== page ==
> nonnegative
> reals.
>
> An extended complex number system may then be constructed in which the
> elements are equivalence classes of ordered pairs (r, theta) with r in
> [0, +oo] and theta in R, with ordered pairs (r, theta_1) and (r,
> theta_2)
> being in the same equivalence class whenever theta_1 = theta_2 mod(2
> Pi).
> This system should in essence be the same as Mathematica's system of
> complex numbers together with _directed infinities_. (The only web
> reference I know to such a system is "A family of compactifications
> accounting for all arguments of infinity" by Gingold and Gingold at
> <http://www.slackworks.com/~yotam/gammasphere/metric/gammasphere.pdf>.)
> OTOH, if we lump all of the ordered pairs having r = +oo into a single
> equivalence class (without regard to theta), we get C*, which should in
> essence be Mathematica's system of complex numbers together with
> ComplexInfinity. [Note of course that, in C*, the undirected infinity
> oo is
> defined as a specific equivalence class, and so there is no doubt that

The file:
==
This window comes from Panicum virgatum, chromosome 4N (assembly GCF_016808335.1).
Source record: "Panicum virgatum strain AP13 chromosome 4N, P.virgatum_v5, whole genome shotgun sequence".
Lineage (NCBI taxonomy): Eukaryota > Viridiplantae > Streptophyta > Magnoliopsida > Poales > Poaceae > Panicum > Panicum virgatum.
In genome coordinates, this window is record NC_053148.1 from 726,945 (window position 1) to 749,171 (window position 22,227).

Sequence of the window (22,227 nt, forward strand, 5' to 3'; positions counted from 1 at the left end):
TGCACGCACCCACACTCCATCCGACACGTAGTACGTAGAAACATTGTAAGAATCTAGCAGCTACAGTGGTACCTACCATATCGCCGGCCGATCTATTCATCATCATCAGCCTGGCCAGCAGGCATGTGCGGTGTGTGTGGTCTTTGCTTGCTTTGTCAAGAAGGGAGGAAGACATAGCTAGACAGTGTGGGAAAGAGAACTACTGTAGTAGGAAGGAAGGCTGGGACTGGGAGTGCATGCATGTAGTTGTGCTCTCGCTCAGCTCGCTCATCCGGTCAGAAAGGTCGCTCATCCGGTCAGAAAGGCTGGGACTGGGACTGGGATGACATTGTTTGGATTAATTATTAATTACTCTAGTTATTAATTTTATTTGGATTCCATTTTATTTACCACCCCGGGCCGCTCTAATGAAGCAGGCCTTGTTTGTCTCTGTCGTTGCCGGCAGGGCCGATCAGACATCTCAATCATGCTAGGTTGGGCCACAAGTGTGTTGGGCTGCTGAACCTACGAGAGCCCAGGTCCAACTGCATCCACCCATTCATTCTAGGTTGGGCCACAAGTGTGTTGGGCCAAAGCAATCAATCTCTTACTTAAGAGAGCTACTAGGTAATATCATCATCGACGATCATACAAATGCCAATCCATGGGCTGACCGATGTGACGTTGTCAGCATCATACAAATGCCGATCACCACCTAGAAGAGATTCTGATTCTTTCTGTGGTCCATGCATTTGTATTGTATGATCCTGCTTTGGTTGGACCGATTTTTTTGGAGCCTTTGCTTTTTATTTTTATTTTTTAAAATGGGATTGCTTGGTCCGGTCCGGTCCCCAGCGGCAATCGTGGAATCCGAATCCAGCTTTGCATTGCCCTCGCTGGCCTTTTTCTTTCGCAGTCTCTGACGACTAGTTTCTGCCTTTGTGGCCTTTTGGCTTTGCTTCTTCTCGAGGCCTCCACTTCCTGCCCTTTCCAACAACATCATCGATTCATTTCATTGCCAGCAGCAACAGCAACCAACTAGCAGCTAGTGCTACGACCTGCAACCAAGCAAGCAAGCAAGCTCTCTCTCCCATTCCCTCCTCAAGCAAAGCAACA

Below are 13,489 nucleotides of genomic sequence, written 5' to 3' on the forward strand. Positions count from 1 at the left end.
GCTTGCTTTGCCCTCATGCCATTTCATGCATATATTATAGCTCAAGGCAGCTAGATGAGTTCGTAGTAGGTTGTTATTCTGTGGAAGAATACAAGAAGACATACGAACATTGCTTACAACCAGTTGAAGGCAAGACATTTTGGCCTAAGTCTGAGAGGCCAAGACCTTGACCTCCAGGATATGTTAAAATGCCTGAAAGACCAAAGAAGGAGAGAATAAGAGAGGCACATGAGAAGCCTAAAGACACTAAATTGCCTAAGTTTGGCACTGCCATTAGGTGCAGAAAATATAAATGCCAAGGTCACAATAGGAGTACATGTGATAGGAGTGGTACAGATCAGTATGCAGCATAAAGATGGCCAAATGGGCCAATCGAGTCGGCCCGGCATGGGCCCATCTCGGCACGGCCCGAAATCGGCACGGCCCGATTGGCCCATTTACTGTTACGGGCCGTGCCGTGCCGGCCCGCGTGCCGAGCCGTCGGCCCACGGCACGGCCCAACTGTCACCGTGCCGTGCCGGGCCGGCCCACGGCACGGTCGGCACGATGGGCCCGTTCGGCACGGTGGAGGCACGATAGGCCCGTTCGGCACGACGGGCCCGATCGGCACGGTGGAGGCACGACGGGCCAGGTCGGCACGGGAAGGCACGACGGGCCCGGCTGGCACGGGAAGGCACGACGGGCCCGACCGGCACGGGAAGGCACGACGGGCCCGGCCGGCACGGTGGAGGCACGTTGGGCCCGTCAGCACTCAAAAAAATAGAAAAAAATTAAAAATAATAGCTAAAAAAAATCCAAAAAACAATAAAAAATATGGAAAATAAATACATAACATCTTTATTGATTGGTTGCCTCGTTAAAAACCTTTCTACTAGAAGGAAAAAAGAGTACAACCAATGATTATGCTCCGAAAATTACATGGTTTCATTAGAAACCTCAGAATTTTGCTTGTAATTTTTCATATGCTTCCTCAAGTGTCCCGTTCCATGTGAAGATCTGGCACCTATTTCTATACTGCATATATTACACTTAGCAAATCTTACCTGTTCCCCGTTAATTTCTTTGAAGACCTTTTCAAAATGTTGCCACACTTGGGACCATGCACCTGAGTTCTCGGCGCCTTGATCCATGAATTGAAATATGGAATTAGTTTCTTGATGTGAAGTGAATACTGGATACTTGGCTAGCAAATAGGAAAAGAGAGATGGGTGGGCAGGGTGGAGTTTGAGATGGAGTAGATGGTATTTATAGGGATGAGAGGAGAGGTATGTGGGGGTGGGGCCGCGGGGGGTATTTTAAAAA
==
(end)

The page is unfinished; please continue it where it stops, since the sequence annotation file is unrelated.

> oo = oo is true. That's why I'm surprised that Mathematica does not
> assert
> that ComplexInfinity==ComplexInfinity is true.]
>
> The system which Mathematica actually uses is equivalent neither to C
> with
> just directed infinities nor to C with just the undirected infinity.
> Rather, Mathematica uses a "hybrid" system having both the directed
> infinities and the undirected infinity available. This is laudable IMO,
> allowing a specific directed infinity to be given whenever feasible
> (and
> thereby retaining as much information as possible), but also allowing
> the
> undirected infinity to be given in cases when no direction can be
> specified.
>
> In this brief outline, I haven't yet mentioned the definitions of the